When Rudolph started getting into a groove/rhythm in the Cleveland game last year, he was making some really spot on throws. His deep ball accuracy is something to consider. Not saying Rudolph is the answer, but could be the stop gap, the Mike Tomzack. He would do well under the Canada offense. His progression and understanding of pro defenses is better than Haskins.


Very true Falco, I've said in the past that 2 seasons ago when we got our view of Rudolf, it wasn't a very fair shake due to all the turmoil that incurred. If Rednose ends up playing any significant time I"m thinking many here will be a little surprised. He is no BEN but could carry us, like you say in a stop gap way.




Salute the nation
 

Punxsutawney

Well-known member
Very true Falco, I've said in the past that 2 seasons ago when we got our view of Rudolf, it wasn't a very fair shake due to all the turmoil that incurred. If Rednose ends up playing any significant time I"m thinking many here will be a little surprised. He is no BEN but could carry us, like you say in a stop gap way.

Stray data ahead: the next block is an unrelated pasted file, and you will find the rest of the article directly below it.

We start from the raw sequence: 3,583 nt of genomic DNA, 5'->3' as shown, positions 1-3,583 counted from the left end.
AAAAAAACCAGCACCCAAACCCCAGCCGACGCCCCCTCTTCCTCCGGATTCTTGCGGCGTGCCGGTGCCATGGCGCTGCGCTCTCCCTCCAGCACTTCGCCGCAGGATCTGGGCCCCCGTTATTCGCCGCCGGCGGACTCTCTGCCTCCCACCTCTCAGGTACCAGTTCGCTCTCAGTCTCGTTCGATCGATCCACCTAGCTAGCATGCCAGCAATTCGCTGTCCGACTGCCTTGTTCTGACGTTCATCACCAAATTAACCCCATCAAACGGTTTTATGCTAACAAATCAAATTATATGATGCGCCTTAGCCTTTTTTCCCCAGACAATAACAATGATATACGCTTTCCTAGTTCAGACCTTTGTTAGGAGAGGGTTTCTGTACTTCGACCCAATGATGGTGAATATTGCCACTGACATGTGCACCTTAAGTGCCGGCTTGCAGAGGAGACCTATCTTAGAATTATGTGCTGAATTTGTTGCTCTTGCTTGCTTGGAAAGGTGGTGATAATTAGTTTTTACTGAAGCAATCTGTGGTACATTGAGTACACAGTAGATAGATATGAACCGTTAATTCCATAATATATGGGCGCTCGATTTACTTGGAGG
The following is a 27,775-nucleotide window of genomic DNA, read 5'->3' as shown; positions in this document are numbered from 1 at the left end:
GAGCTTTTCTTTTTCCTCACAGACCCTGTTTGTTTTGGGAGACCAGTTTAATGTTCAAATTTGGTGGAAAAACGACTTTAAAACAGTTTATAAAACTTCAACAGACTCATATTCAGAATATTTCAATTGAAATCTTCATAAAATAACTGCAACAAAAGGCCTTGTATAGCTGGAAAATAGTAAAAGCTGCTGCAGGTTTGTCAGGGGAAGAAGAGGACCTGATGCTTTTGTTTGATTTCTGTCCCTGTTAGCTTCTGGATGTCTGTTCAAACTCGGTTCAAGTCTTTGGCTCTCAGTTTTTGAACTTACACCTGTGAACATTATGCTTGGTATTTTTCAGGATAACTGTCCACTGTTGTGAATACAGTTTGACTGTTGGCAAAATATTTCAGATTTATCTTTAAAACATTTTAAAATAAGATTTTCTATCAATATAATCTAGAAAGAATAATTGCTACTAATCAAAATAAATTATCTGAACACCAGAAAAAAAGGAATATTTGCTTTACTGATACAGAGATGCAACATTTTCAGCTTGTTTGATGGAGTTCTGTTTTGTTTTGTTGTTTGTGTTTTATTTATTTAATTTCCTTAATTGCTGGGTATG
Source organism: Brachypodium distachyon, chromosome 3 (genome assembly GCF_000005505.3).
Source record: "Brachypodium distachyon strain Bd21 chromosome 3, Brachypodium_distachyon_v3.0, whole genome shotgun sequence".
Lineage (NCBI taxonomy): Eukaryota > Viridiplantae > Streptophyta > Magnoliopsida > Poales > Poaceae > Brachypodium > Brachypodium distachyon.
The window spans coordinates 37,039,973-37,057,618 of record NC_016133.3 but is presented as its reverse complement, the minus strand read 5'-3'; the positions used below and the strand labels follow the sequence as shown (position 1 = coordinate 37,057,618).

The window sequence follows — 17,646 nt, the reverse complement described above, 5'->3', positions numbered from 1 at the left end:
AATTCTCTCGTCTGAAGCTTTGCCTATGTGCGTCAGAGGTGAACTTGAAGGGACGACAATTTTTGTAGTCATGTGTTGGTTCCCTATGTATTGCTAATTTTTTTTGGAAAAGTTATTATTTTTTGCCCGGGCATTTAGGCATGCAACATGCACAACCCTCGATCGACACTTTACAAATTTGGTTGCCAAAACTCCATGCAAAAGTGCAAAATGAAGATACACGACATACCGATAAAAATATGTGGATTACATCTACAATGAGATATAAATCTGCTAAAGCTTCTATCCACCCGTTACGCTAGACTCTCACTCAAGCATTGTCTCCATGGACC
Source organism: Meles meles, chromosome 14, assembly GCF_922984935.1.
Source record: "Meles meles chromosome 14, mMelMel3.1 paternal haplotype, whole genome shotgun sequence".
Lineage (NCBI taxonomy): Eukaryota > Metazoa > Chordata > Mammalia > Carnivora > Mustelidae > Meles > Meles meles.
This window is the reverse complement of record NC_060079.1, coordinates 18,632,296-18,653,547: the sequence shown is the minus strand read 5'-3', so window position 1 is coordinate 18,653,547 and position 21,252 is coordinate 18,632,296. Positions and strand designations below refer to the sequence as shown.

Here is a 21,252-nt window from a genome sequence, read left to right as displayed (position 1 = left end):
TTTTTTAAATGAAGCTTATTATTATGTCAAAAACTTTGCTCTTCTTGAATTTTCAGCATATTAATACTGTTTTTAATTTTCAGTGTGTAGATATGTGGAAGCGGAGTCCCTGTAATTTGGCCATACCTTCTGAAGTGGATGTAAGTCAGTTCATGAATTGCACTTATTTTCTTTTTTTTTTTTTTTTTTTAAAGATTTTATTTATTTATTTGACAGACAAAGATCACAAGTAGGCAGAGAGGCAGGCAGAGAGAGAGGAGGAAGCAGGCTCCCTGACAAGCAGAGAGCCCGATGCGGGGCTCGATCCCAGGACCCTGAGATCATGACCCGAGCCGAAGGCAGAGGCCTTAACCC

Salute the nation

He might be good enough to keep the Steelers competitive if enough pieces are around him.

What impressed me about Rudolph's last start was that the Browns, knowing that he was going to be the starter, said they went back and watched his 4 INT against them in 2019 and threw a lot of same defenses at him. He obviously showed some growth and improvement between 2019 and 2020.

With his deep ball passing, I would like to see what he could do in a strong play action offense, especially with a receiver like Claypool.

The problem is the Steelers are long ways from having the type of running game needed to make that style of offense work.
 

SteelerSask

Well-known member